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Steven Seagal may have once been one of the world’s biggest action stars, but he also aikido-kicked his way onto the unofficial list of celebrities banned from Saturday Night Live, an illustrious crew that allegedly includes Sinead O’Connor, Adrien Brody, and Chevy Chase.   

He’s practically banned from reruns as well. Peacock still has the episode online (subscribers only, sorry), but Seagal can barely be seen, with his monologue and most of his sketches edited out. Only one sketch with Chris Farley remains -- and Seagal, as the stern father of Farley’s date, sleepwalks through it. 

The pauses while Seagal studies the cue cards are even longer than his ponytail.

What was the problem?  Let’s start with Seagal’s comedy pitches. “He had this idea that he’s a therapist and he wanted Victoria Jackson to be his patient who’s just been raped,” Julia Sweeney remembers in SNL oral history Live From New York.  

Surprise -- the sketch wasn’t selected for the show.

“The biggest problem with Steven Seagal was that he would complain about jokes that he didn’t get, so it was like— you can’t explain something to somebody in German if they don’t speak German,” says Tim Meadows. “He just wasn’t funny.”  

Bob Odenkirk agrees. As a guest on Howard Stern’s show, Odenkirk remembers working on a Hans and Frans sketch for Seagal. The ponytailed star read it and said:  “If I do this sketch, if I do it, I have to beat them up.”

It was a John Wayne thing, says Odenkirk. “The most ludicrous scenario. Don’t worry, no one’s thinking anyone beat anyone up here.”

But Seagal didn’t only want to take down Hans and Frans. In the sketch’s original form, Hans and Frans poked fun at Seagal, suggesting that Arnold Schwarzenegger could wipe the floor with him. 

“Then on Thursday we’re just on the soundstage rehearsing it. And we go through it with the cue cards, he reads his lines, very serious, then he just walks off,” Dana Carvey told Howard Stern back in 2019.  “So, I went up to him and I said, ‘Steven, are you okay?’ And he didn’t look at me. He was looking straightforward and he goes, quote, ‘I just wish Arnold was here so I could kick his f***ing ass.’”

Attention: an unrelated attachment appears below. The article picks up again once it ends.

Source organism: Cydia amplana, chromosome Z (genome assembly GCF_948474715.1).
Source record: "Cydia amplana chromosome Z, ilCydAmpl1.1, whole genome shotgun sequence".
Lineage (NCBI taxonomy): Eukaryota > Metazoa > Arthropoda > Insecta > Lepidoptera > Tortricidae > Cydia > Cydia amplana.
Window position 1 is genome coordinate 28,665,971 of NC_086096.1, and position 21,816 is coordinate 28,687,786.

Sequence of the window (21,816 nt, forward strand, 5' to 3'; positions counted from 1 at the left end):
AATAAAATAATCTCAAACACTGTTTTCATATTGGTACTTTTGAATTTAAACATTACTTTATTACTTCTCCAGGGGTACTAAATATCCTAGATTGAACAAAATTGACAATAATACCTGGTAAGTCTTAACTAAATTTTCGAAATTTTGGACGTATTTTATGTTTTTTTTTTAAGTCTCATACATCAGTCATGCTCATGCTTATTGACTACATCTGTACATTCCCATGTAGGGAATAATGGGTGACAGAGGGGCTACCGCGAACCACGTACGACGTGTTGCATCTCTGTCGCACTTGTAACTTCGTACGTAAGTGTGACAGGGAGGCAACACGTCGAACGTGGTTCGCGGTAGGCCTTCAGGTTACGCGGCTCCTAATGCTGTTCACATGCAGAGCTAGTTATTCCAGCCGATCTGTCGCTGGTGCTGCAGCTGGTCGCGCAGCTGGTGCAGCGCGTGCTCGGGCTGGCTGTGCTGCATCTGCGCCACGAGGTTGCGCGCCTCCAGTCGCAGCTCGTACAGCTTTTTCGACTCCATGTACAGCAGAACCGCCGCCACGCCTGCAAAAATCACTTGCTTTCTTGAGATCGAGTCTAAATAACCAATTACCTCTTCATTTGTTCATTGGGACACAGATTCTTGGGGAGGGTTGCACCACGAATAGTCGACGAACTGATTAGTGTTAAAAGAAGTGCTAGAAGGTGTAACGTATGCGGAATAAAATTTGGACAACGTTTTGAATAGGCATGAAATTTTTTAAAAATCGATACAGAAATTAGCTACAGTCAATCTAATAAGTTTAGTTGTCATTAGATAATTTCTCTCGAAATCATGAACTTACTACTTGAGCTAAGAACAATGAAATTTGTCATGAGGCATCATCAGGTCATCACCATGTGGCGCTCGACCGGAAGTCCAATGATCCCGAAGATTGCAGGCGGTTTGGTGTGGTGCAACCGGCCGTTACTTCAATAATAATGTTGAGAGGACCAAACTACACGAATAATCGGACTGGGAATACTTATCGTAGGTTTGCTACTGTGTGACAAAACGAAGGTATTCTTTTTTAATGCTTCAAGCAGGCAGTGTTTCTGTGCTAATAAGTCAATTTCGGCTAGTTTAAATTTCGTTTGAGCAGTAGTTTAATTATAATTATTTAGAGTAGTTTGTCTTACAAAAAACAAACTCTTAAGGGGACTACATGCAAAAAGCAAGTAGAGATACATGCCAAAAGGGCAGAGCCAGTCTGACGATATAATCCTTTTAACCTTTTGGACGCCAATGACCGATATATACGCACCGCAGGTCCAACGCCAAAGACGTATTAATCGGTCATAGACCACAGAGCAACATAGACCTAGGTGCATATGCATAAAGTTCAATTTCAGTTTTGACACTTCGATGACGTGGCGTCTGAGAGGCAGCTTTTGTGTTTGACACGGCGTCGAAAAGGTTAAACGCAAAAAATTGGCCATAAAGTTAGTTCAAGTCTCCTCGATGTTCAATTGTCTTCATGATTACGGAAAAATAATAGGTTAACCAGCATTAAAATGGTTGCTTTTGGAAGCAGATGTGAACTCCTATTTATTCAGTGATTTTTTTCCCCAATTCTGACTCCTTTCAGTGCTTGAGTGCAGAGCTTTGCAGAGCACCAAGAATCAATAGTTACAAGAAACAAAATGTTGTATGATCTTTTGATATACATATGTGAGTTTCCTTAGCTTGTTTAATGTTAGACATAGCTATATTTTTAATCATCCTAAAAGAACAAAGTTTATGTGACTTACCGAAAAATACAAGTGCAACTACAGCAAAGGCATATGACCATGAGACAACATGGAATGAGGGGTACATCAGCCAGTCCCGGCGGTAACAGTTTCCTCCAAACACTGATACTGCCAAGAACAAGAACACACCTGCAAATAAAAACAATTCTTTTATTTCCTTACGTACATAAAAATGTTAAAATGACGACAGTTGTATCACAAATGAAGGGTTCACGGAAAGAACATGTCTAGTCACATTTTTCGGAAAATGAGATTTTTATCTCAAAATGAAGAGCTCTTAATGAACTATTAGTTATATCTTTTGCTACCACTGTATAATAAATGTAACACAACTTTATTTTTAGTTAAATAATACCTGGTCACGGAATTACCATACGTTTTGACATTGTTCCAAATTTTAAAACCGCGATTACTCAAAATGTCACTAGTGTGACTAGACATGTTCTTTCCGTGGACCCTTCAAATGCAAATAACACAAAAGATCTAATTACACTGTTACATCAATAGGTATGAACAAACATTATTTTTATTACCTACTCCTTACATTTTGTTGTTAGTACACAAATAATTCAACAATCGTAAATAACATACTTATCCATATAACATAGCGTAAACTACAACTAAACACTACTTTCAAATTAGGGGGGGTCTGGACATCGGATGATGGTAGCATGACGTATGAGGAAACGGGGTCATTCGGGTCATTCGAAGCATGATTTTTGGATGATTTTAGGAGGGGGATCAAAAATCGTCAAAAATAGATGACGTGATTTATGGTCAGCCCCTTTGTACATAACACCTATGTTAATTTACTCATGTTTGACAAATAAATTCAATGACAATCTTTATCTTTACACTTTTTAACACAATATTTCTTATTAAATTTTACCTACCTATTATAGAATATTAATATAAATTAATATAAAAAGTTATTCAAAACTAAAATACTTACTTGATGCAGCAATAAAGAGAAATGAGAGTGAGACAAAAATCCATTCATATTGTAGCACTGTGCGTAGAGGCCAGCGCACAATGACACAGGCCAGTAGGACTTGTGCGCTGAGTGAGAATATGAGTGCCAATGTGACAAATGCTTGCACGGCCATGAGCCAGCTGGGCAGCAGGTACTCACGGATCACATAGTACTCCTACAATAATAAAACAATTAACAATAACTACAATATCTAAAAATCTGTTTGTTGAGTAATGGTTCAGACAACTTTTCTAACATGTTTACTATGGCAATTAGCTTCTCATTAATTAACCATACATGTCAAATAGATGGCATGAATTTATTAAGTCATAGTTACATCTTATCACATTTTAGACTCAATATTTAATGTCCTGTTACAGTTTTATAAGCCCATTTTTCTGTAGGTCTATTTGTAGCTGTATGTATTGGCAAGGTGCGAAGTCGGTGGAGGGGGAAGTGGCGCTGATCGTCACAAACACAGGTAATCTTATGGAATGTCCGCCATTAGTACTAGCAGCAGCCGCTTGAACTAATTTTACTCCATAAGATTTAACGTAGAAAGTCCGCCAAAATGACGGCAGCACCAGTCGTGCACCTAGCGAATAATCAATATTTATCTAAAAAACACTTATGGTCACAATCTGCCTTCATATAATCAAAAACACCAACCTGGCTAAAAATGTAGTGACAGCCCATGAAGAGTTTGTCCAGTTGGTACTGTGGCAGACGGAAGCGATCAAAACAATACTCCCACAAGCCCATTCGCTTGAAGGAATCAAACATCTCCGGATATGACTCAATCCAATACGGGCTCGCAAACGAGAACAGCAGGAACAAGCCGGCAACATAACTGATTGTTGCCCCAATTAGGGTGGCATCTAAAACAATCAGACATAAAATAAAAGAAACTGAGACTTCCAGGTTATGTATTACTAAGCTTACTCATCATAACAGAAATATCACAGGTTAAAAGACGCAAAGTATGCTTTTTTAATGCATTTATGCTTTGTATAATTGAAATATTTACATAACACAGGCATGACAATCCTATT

The sketch was rewritten to make Seagal the toughest tough guy. And somehow, Schwarzenegger probably slept fine that night.

That was his attitude the whole week,” says Odenkirk. “He kept saying, ‘I’ve never seen your show. I don’t know what you do here.’ Like really? You’ve never seen Saturday Night Live? Where do you live?”

But the Hans and Frans sketch wasn’t even the nuttiest scene of the night. That would be the show’s final sketch, another that Seagal pitched himself, according to Odenkirk. 

“It’s like one of his movies but they tried to do it live,” Odenkirk says. “It was insane. There’s like this board of directors, a bunch of stuntmen in suits. As a viewer, you’re like “Who are these actors? They’re not in the cast!” There’s some speech and (Seagal) enters the banquet room.  It’s live and he’s beating them up and throwing them around the room. And it goes on for like eight minutes. It’s the longest scene you’ve ever seen.”

All that fighting came with a message, says Odenkirk. “At the very end, he turns to camera and says ‘This is what happens when you pollute the planet.’ And the audience is mystified.” 

If you litter, suffer the Seagal consequences.

It’s all enough to make Stern wonder why didn’t Lorne just dump Seagal mid-week. According to David Spade, Lorne actually considered it. “(Seagal) didn’t want to go along with what the plan was that week, and as a result, I think that was the first week that I heard talk about replacing the host and just doing a cast show.” 

But Odenkirk says that was probably not practical. 

“By the time you get to Wednesday, what are you going to do? But it would be funny if (Lorne) booted him on a Thursday and just did the show without him.”

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Top image: Broadway Video

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